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After discussion at two meetings and many revisions by the administration, the District 202 School Board voted on Feb. 22 to approve the goals for the school years 2010-12.

The vote was six in favor of approving the goals with one abstention by Board member Gretchen Livingston.

“I very much want to support the goals,” said Ms. Livingston, “but I’m not prepared to vote…tonight.” She maintained that “we’re not in any rush to get them adopted. We have goals in place through the end of this year.”

Ms. Livingston said part of her resistance was that “there are parts of these goals that I’ve just seen for the first time [tonight], and I had some lingering issues about some of the substantive provisions of the goals themselves.” She added that she wanted to see “to a conclusion the equity conversations we are having…because I think that relates to this whole vision statement.”

The vision statement approved by the Board is “To exemplify equity and excellence by improving the academic success of all students through eliminating the predictability of racial disparities in achievement.”

There are four goals: literacy, numeracy, well-being and financial/budget. These are the current goals for the District and were also the goals originally proposed at the Jan. 26 meeting when they first appeared on the agenda.

Since then Board discussions and the administration’s responses have resulted in some adjustments to the objectives supporting the goals and in more specificity about the strategies identified to achieve the objectives. In addition, the goals package has been expanded to include a four-page statement providing background and further details about the goals, as well as a glossary of terms and a data dashboard that spells out the quantitative and qualitative measures and benchmarks to be met on a yearly basis.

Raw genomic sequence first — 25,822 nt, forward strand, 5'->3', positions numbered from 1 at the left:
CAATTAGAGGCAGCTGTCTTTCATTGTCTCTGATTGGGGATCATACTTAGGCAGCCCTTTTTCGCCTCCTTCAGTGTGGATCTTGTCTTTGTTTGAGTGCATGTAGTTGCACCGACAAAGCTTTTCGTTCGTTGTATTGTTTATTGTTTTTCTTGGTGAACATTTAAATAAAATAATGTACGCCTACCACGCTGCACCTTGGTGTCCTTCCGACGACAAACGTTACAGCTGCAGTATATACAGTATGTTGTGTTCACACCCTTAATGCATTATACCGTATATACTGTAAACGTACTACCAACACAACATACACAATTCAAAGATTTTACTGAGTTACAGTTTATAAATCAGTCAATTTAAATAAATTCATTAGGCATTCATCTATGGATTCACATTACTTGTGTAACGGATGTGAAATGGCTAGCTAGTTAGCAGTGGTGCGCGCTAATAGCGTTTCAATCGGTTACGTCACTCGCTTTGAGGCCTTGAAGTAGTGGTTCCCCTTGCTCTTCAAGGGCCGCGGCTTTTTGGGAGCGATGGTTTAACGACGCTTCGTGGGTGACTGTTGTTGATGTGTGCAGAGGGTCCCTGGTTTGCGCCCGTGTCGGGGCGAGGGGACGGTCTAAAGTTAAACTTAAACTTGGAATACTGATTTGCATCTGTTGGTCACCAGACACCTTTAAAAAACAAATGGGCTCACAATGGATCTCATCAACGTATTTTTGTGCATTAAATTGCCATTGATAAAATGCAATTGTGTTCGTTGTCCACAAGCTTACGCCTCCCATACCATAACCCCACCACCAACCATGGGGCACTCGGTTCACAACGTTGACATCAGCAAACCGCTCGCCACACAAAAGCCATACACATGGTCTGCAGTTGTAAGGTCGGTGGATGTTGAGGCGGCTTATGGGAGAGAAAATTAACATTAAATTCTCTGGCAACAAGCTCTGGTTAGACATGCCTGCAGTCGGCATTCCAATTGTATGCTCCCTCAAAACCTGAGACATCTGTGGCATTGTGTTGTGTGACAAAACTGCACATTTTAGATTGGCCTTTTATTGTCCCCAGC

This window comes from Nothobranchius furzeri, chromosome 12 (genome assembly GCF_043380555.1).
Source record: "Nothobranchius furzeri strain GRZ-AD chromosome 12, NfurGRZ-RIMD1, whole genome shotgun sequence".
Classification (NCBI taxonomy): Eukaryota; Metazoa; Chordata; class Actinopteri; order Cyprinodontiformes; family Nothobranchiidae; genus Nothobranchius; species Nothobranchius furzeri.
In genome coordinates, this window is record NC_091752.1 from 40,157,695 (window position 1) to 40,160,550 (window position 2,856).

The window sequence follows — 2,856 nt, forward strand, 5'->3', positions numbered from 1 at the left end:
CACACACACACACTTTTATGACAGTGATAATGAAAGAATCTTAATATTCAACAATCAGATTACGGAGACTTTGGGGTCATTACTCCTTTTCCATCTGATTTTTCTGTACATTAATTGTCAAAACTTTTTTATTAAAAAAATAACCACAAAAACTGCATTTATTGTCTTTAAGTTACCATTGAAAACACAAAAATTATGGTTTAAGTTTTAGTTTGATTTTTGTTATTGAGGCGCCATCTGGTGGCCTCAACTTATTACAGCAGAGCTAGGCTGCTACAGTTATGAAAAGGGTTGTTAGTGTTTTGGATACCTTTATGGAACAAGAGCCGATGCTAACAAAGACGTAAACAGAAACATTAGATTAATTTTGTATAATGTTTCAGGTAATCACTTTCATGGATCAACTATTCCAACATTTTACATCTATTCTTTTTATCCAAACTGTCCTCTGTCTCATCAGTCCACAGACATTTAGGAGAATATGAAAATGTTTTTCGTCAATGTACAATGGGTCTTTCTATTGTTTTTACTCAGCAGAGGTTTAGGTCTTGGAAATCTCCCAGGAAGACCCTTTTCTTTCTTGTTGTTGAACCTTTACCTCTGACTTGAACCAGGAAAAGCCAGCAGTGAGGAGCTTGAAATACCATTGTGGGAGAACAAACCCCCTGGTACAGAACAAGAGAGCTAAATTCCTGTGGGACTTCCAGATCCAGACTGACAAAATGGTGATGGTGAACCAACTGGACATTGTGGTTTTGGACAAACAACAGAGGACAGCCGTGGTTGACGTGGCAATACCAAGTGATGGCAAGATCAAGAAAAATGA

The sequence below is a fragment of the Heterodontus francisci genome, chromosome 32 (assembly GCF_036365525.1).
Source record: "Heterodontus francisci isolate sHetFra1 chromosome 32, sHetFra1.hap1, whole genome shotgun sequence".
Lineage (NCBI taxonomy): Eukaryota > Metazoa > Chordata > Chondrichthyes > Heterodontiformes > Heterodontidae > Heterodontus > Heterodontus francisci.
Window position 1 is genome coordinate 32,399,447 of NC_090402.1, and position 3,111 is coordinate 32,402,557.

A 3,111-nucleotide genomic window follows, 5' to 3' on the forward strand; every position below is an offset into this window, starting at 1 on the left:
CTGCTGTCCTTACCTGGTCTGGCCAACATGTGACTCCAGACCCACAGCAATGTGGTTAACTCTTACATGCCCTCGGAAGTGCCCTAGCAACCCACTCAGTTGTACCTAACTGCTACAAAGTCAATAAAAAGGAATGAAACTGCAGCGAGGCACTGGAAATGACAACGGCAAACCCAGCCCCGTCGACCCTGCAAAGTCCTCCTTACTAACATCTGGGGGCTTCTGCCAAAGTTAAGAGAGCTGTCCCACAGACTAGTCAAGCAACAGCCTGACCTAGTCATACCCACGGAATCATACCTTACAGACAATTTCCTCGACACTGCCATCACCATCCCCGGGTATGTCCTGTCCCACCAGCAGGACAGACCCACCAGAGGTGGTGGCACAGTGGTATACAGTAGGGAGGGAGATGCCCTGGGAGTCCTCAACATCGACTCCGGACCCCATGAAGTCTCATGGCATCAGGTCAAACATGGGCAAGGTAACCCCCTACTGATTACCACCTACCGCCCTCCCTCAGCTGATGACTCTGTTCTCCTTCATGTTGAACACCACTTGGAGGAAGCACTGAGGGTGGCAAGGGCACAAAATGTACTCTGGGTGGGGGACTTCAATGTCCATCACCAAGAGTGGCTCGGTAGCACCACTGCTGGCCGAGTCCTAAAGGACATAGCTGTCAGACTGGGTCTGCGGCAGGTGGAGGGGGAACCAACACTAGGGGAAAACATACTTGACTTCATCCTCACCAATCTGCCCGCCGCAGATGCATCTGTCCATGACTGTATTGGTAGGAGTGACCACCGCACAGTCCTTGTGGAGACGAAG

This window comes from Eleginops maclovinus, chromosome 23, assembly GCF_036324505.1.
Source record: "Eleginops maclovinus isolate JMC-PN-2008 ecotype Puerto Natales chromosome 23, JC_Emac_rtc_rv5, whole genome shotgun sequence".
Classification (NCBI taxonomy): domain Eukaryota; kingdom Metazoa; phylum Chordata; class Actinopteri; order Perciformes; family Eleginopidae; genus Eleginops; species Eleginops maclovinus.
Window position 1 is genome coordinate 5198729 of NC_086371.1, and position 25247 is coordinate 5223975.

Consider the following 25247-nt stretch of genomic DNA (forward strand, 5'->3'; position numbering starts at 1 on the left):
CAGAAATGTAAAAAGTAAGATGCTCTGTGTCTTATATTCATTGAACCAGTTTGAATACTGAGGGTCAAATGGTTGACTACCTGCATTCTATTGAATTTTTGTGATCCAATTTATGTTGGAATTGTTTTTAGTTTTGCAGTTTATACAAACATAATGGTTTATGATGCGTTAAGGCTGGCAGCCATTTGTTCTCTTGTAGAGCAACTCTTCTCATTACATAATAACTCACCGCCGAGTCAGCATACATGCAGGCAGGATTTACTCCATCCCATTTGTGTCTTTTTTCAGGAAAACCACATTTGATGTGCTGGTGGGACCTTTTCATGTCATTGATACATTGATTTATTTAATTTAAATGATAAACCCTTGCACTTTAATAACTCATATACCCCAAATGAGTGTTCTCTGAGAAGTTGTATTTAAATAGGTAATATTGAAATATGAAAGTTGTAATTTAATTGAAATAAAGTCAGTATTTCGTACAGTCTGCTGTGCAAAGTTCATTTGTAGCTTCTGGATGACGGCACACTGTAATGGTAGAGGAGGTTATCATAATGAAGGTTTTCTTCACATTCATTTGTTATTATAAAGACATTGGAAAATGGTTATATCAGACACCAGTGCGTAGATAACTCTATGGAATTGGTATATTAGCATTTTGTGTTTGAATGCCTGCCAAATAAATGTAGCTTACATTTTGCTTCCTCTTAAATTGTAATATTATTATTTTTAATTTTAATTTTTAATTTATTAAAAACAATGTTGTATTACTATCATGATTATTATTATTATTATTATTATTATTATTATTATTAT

These documents can be found on the Evanston Township High School website,

Although Board member Deborah Graham voted in favor of the goals, she also had some concerns in advance of the vote.

“The only mention of differentiated instruction in the goals comes in the context of professional development,” she said. Ms. Graham said that not only was professional development in differentiated instruction important, but that it is “critical … that our goals specify that differentiated instruction actually is going to occur in classrooms.”

Board member Mark Metz countered by saying that such a level of detail was “really the responsibility of our professional staff. …We have the major goals we’ve set. …We need to let them use their professional judgment about what they’re going to do, and then we need to hold them accountable for the results.”

“The role of the School Board is to set the vision, the big picture,” agreed President Rachel Hayman. “We’ve got very talented professional educators whose role is to determine what the appropriate objectives and strategies are.”

Superintendent Eric Witherspoon emphasized that “all of the objectives can be measured,” although some of them had benchmarks yet to be developed.

“There is no question that if we achieve all of these objectives within the 24-month span, we will have achieved something significant,” Dr. Witherspoon concluded.